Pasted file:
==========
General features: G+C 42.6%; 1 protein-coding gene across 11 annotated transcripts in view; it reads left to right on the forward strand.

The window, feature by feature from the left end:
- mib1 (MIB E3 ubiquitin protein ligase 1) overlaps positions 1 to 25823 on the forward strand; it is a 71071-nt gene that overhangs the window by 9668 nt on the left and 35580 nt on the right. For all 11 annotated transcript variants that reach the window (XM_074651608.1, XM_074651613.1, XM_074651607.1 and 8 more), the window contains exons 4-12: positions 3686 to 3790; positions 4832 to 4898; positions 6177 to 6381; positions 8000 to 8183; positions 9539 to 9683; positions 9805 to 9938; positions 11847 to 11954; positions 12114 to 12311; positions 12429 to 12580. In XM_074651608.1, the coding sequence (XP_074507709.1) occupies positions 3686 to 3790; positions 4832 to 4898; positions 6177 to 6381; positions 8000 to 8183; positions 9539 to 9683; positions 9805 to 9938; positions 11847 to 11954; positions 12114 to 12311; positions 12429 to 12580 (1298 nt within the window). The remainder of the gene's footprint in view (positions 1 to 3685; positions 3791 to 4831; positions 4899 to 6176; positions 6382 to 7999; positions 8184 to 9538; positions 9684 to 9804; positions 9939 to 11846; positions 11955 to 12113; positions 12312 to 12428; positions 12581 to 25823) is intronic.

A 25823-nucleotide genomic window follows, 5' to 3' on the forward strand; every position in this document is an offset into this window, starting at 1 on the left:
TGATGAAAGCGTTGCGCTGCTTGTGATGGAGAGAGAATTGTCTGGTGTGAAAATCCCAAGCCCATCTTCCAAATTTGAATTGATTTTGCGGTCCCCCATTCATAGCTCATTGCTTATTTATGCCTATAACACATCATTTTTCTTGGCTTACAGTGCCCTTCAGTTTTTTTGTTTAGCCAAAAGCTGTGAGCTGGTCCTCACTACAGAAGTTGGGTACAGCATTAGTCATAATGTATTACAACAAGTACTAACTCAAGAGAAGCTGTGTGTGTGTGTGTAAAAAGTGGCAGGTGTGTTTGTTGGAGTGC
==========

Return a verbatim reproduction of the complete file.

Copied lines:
General features: G+C 42.6%; 1 protein-coding gene across 11 annotated transcripts in view; it reads left to right on the forward strand.

The window, feature by feature from the left end:
- mib1 (MIB E3 ubiquitin protein ligase 1) overlaps positions 1 to 25823 on the forward strand; it is a 71071-nt gene that overhangs the window by 9668 nt on the left and 35580 nt on the right. For all 11 annotated transcript variants that reach the window (XM_074651608.1, XM_074651613.1, XM_074651607.1 and 8 more), the window contains exons 4-12: positions 3686 to 3790; positions 4832 to 4898; positions 6177 to 6381; positions 8000 to 8183; positions 9539 to 9683; positions 9805 to 9938; positions 11847 to 11954; positions 12114 to 12311; positions 12429 to 12580. In XM_074651608.1, the coding sequence (XP_074507709.1) occupies positions 3686 to 3790; positions 4832 to 4898; positions 6177 to 6381; positions 8000 to 8183; positions 9539 to 9683; positions 9805 to 9938; positions 11847 to 11954; positions 12114 to 12311; positions 12429 to 12580 (1298 nt within the window). The remainder of the gene's footprint in view (positions 1 to 3685; positions 3791 to 4831; positions 4899 to 6176; positions 6382 to 7999; positions 8184 to 9538; positions 9684 to 9804; positions 9939 to 11846; positions 11955 to 12113; positions 12312 to 12428; positions 12581 to 25823) is intronic.

A 25823-nucleotide genomic window follows, 5' to 3' on the forward strand; every position in this document is an offset into this window, starting at 1 on the left:
TGATGAAAGCGTTGCGCTGCTTGTGATGGAGAGAGAATTGTCTGGTGTGAAAATCCCAAGCCCATCTTCCAAATTTGAATTGATTTTGCGGTCCCCCATTCATAGCTCATTGCTTATTTATGCCTATAACACATCATTTTTCTTGGCTTACAGTGCCCTTCAGTTTTTTTGTTTAGCCAAAAGCTGTGAGCTGGTCCTCACTACAGAAGTTGGGTACAGCATTAGTCATAATGTATTACAACAAGTACTAACTCAAGAGAAGCTGTGTGTGTGTGTGTAAAAAGTGGCAGGTGTGTTTGTTGGAGTGC